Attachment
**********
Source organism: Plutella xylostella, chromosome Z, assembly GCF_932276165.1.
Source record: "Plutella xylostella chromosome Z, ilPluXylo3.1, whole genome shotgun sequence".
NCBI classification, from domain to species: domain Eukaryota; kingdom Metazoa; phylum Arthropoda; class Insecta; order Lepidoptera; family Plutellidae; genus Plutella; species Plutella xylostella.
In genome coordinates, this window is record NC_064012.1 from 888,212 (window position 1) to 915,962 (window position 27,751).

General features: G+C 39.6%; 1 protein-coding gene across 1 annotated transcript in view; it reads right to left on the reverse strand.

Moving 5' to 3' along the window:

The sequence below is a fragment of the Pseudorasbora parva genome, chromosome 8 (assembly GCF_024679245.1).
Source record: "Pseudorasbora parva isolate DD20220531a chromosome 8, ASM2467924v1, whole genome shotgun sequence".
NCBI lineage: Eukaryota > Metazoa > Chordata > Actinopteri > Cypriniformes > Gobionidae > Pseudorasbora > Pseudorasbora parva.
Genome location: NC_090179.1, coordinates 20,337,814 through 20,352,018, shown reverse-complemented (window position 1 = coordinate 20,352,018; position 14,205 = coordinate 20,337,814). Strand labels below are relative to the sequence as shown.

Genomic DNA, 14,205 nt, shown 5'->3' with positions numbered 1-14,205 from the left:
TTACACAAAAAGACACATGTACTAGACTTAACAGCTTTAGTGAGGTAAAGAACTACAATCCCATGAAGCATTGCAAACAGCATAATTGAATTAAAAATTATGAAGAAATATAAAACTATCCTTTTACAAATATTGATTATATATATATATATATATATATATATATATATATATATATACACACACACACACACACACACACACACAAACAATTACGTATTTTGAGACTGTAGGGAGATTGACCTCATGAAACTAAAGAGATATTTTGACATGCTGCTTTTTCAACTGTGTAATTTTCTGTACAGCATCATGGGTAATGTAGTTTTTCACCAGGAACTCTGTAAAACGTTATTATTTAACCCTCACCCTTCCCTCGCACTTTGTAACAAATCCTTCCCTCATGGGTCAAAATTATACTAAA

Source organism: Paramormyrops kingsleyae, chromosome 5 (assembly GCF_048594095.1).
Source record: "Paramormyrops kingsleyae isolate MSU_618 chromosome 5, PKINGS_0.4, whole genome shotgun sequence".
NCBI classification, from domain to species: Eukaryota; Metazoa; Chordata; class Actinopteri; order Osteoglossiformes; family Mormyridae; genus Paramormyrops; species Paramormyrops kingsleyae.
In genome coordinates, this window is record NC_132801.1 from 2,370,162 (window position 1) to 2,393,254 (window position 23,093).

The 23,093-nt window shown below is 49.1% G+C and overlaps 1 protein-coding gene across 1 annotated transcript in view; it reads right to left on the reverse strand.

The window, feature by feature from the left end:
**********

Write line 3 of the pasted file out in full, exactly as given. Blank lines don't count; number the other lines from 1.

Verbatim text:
NCBI classification, from domain to species: domain Eukaryota; kingdom Metazoa; phylum Arthropoda; class Insecta; order Lepidoptera; family Plutellidae; genus Plutella; species Plutella xylostella.